ER Editor: See also this related piece we just published –
COVID Lab-Leak Whitewash Has Been ‘The Death Of Science’ Says Professor Who Found ‘Unique Fingerprints’
We remind readers that we published this on May 18, 2020:
April 2, 2020 and May 2, 2020, curiously just a month apart, were the respective dates of their deaths. No reason for Taylor’s death was given; Dr. Liu improbably died from a gunshot wound, allegedly. As the Robert Bridge article explains, the lack of genomic data being shared about Covid-19 was a source of much frustration to these and other researchers. Information relevant to the article below on Dr. Peter Daszak of EcoHealth Alliance comes from April, 2020.
This is what this article has to say on James Taylor’s unique contribution to his field:
Taylor was one of the founders and developers of the Galaxy Project in 2005. The platform allowed scientists to better understand genomic and epigenomic activity across individuals and species without every researcher needing to learn computer programming. Galaxy is now used to analyze bioinformatics data with increased accuracy and reproducibility in many fields, ranging from drug discovery to ecology, and has been used in nearly 9,000 scientific publications, according to its website.
Since the onset of the SARS-CoV-2 pandemic, Taylor used his Twitter account to speak out on the need for shared genomic data and criticize the lack of proper supplies for those working on the front lines.
Would these deaths have constituted the ultimate warning to many researchers interested in making this genomic data public?
Virus Hunter Peter Daszak Wanted to Keep COVID Sequencing Data Hidden From Public
EcoHealth Alliance President Peter Daszak opposed the public release of COVID-19-related virus sequence data gathered from China as part of the U.S. Agency for International Development’s PREDICT program, according to emails obtained by U.S. Right to Know.
Miss a day, miss a lot. Subscribe to The Defender’s Top News of the Day. It’s free.
The conversation in late April 2020 involved employees of EcoHealth Alliance, a nonprofit that has received millions of dollars of U.S. taxpayer funding to genetically manipulate coronaviruses, including with scientists at the Wuhan Institute of Virology — and Metabiota, a San Francisco-based biotechnology company backed by Google that works with PREDICT, a “virus hunting” program that tracks unknown viruses.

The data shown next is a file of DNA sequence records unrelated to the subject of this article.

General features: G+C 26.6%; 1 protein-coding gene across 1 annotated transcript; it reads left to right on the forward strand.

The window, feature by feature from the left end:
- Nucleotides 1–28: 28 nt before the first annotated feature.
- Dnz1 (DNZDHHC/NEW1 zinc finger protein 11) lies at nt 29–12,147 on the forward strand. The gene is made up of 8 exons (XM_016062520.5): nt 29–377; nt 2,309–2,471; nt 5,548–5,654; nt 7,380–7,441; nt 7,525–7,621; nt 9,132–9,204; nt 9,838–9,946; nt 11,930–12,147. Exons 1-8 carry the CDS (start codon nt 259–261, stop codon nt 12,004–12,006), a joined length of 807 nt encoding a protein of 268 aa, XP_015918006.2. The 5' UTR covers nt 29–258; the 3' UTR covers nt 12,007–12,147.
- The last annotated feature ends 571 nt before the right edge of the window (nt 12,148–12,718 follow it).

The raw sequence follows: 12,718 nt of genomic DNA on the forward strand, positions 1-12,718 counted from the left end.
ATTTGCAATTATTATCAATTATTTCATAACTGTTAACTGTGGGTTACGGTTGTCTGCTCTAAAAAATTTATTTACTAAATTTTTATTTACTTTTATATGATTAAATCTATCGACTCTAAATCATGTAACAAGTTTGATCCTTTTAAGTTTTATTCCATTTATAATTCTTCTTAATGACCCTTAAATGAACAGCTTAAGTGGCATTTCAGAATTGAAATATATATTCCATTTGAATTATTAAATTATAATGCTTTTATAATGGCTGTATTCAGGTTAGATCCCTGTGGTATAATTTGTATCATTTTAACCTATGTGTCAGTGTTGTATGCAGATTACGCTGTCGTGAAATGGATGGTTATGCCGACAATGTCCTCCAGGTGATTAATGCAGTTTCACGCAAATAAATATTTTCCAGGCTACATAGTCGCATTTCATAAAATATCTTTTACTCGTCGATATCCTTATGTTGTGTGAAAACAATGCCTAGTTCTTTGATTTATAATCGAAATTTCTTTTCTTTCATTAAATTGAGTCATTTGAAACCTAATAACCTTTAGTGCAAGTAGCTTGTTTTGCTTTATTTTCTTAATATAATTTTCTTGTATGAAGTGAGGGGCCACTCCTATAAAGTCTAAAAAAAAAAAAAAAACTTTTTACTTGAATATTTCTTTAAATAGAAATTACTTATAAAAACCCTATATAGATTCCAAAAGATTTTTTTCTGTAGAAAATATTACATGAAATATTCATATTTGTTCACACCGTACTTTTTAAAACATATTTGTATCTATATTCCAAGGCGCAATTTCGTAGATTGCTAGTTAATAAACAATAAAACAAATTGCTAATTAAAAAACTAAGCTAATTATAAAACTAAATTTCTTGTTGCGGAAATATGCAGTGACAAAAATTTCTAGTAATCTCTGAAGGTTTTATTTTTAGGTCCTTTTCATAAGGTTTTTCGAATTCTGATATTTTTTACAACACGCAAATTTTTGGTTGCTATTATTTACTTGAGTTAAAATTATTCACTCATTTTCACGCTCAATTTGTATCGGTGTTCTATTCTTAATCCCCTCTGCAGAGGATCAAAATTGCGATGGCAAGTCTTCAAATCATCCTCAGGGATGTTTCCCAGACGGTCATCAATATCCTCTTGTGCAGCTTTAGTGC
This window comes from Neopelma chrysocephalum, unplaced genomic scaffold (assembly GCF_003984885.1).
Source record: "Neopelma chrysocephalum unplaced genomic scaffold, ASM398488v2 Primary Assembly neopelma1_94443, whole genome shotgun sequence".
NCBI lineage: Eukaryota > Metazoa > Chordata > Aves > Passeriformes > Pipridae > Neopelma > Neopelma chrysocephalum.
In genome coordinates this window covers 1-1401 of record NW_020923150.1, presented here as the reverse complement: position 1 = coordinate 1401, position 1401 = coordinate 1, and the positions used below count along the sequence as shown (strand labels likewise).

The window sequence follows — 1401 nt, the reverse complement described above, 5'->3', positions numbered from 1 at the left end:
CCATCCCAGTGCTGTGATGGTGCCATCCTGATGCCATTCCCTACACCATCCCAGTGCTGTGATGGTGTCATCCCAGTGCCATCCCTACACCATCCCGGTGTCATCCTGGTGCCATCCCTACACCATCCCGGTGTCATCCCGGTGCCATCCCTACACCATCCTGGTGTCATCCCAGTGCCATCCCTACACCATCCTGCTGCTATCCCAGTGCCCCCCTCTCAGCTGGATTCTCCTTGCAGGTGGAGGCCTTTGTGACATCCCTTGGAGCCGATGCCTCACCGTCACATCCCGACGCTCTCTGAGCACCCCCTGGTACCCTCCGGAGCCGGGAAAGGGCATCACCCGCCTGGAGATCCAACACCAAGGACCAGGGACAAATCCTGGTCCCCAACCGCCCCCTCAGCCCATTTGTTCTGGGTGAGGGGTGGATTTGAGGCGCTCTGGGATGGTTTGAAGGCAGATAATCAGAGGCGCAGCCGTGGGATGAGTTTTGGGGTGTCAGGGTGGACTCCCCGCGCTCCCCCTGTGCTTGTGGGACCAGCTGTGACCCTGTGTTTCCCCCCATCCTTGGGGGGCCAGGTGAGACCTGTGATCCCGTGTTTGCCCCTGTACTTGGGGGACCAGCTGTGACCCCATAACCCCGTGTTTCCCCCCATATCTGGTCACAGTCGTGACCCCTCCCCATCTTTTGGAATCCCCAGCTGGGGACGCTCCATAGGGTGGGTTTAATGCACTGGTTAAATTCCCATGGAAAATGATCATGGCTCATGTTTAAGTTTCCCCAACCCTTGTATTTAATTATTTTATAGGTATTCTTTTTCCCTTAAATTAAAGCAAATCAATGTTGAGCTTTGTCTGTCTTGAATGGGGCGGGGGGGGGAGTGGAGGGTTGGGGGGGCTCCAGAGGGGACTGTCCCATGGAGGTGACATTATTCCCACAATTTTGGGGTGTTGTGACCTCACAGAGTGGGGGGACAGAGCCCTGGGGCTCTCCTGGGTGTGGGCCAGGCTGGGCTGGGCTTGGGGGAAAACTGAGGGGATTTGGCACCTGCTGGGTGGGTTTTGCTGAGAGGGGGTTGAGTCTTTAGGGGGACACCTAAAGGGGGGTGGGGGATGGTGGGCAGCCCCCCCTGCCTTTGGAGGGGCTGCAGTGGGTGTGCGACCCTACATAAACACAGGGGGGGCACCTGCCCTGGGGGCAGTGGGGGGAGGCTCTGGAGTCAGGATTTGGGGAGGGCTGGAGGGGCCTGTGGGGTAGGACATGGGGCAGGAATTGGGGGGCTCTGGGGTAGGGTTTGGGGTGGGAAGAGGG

Tammie O’Rourke of Metabiota emailed Hongying Li, who coordinates EcoHealth programs in China and Southeast Asia, an attachment with virus sequences detected in China that had been submitted to the public genetic sequence database GenBank. They then discussed whether the genetic sequences should be uploaded into the public database.
Hongying Li wanted to hold off on uploading the virus sequence data for several reasons, including that, “due to the COVID-19, any relevant data publication needs to be reviewed and approved by the institution in China …”
Daszak then wrote:
“It’s extremely important we don’t have these sequences as part of our PREDICT release to Genbank at this point. As you may have heard, these were part of a grant just terminated by NIH.”
He referred to an article in Politico, “Trump cuts U.S. research on bat-human virus transmission over China ties,” and urged holding off on public sharing of Chinese viral genomic data, even though the generation of the data was funded by U.S. taxpayers.
“Having them as part of PREDICT will being [sic] very unwelcome attention to UC Davis, PREDICT and USAID,” Daszak wrote.
The emails were released as part of a California Public Records Act request to UC Davis. They do not contain attachments and so the actual viral sequence data are not included in the information received by U.S. Right to Know. It is not known whether the data referred to in the emails are still embargoed or were subsequently shared on GenBank.
EcoHealth Alliance denied that any sequences were kept out of GenBank. In response to a query, Daszak emailed an August 2020 Nature Communications article co-authored by EcoHealth and Wuhan Institute of Virology scientists, and wrote:
“All sequences of SARS-related coronaviruses discovered by EcoHealth Alliance in China were sequenced using NIH funding and have been made public in peer-reviewed scientific papers and via the publicly available Genbank database. The Genbank accession numbers for over 600 sequences can be found in the attached paper. Two further sequences were identified and submitted separately to NIH on 11/18/21 (Genbank Accession # OK663614 & OK663615).”
Originally published by U.S. Right to Know.